Published here in 1972, Thomas Keneally’s novel is no longer in print; the library copy that I read hadn’t been checked out since January, 1973. How did this book slip into neglect? Was it because the literary-publicity machine was in its modernist phase, when the most highly honored novels were intri­cate literary puzzles? Or did the thought “arid,” so closely associated with Pat­rick White, smudge the wrong Australian? I began the novel around one in the morning, intending to read only a few chapters before going to bed. Al­though it’s a short book (just a hundred and seventy-eight pages), I stayed up until five, reading it slowly, because I didn’t want to diminish the pleasure by going too fast. The book is like Nat Turner’s story as a great lusty ironist—an Irish Nabokov, perhaps—might have written it. I didn’t want to lose the full shape of the story by interrupting it until the next day; anyway, I had to read it in one sitting, because the rhythms propel you forward. They’re oral rhythms—not just in the dialogue but in the prose cadences. The book itself is the chant, and it’s inexorable. The novel and the movie add to each other. Keneally’s passion comes out in barbaric, pixillated humor; Schepisi’s vision is less comic, but his work is visually impassioned, and it, too, seems inexora­ble. The smooth, high-strung tone is set right at the start, and I don’t think there’s an inexpressive frame of film in the entire movie. Schepisi’s chant has a different rhythm: Keneally writes spiccato, Schepisi’s moviemaking is lega­to. Keneally writes with the comic virulence of an Irish-Australian observing the stingy Scots, who can’t open their fists even when they’re the lords of a great land; Schepisi sees the meanness set against the expanses, sees the pat­terns of dark to light, with the people at the dark bottom of the image and the birds flying from the pastels to the whiteness at the top. Each, in his way, makes you feel that he has captured a nation’s rhythm.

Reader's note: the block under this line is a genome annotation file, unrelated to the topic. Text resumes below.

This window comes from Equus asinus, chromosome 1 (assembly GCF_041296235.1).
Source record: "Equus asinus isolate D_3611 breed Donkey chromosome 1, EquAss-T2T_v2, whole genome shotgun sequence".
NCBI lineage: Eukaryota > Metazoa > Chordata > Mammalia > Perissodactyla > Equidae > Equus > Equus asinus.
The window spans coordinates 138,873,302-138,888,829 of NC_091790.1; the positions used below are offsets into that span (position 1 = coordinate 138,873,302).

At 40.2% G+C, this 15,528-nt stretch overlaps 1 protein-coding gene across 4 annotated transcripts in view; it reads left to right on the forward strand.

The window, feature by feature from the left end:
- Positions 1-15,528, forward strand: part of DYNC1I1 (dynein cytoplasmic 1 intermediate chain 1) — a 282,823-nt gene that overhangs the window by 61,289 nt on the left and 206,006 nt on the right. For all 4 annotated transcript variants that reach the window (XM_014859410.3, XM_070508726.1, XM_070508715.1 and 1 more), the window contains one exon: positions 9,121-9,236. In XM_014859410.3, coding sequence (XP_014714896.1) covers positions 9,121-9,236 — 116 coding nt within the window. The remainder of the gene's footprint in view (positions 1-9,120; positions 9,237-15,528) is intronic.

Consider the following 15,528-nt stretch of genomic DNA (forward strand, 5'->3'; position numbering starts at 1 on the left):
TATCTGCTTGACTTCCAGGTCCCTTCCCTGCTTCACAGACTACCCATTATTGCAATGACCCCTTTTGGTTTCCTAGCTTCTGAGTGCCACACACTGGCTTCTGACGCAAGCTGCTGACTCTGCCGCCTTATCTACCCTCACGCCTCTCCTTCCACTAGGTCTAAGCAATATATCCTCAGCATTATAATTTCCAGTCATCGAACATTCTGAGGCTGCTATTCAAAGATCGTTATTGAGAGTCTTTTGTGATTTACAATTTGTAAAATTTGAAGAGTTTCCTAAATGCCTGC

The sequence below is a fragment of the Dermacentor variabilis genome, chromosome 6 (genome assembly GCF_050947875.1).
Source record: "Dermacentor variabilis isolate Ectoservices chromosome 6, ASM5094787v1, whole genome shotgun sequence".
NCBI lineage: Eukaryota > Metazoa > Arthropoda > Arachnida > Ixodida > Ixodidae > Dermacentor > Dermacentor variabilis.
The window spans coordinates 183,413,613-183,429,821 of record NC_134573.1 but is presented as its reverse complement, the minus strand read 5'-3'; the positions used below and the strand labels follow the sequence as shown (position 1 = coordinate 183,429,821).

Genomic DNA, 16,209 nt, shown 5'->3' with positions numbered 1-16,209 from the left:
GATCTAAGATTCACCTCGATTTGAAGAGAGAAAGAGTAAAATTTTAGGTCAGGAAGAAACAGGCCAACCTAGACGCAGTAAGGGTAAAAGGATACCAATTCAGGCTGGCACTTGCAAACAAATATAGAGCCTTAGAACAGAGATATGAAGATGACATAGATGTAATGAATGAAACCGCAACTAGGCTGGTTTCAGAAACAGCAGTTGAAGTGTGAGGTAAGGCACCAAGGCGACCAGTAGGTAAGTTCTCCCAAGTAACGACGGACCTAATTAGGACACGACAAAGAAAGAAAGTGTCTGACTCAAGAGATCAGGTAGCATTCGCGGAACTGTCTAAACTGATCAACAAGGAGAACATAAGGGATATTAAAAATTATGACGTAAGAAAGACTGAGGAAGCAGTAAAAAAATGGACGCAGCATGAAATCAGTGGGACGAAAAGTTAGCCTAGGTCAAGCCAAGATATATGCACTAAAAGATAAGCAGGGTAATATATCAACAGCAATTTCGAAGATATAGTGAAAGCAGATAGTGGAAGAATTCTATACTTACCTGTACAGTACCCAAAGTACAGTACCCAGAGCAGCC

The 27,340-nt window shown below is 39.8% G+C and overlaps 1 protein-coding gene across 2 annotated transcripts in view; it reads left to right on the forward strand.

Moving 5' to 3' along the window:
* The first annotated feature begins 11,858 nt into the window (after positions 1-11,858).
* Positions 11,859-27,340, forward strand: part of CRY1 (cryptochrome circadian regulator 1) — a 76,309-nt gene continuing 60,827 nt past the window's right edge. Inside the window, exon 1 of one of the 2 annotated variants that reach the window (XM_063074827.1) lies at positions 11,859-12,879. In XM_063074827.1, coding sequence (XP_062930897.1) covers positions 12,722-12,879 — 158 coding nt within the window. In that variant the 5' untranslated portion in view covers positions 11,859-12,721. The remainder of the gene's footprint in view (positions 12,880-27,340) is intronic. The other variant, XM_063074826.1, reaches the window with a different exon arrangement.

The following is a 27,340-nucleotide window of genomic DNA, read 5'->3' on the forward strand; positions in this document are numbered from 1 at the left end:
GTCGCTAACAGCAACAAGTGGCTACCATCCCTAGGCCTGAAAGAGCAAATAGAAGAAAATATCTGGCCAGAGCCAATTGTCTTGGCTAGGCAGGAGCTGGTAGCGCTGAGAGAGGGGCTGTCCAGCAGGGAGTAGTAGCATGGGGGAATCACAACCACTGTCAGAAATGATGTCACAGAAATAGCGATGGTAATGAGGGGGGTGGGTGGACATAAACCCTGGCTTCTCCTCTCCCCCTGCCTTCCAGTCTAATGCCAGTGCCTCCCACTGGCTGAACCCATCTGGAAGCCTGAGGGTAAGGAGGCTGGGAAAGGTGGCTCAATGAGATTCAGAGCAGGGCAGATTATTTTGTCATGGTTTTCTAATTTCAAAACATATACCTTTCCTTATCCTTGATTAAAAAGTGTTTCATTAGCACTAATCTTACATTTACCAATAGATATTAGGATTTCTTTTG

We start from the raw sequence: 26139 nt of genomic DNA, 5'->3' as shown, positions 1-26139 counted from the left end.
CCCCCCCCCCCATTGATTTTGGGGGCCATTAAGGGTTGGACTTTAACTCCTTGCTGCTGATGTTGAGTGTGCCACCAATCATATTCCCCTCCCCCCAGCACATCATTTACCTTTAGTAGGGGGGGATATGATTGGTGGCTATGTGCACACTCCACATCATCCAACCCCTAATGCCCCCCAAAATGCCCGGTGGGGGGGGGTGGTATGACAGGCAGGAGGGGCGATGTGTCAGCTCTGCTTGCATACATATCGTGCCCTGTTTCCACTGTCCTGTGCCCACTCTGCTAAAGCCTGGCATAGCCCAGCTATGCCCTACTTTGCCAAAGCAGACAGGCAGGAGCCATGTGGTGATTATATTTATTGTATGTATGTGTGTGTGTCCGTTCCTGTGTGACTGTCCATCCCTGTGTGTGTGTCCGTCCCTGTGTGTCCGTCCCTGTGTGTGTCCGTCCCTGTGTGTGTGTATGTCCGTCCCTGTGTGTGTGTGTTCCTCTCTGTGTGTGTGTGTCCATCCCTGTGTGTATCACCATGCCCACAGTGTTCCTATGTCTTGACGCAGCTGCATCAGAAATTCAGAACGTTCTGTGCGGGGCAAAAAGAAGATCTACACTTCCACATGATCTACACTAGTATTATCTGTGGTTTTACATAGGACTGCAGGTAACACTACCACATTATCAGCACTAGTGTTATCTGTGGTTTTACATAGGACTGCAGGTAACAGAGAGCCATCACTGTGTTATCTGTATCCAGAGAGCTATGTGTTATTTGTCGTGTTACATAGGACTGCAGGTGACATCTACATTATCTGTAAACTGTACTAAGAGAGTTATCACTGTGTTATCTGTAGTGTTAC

In recent years, the movies with the clearest social vision appear to be those rooted in a particular time and place: in the Sardinia of the Taviani brothers’ Padre Padrone, with its patriarchal system; in Francesco Rosi’s Christ Stopped at Eboli (which gave you the feeling that the camera arrived in the remote, mountainous peasant village with Carlo Levi in the thirties and left with him, and that the land and the people returned to darkness). Maybe it’s because movies spouted so much humanitarian ideology in the past, and Hollywood showed us so many faceless throngs, that these exact, personal visions bringing us up close to their subjects have special, ecstatic force. The Chant of Jimmie Blacksmith is a dreamlike Requiem Mass for a nation’s lost honor; that Schepisi should have financed it partly by his work in TV com­mercials is a joke that all moviemakers can appreciate. Keneally’s book is full of jokes. A sample: “Press cartoonists sketched the nascent motherland…. In one hand she held perhaps a tome with a title such as ‘British Civilization,’ in the other a blank parchment entitled ‘The Fresh New Page of Democracy.’ She rather resembed Miss Graf.”

The New Yorker, September 15, 1980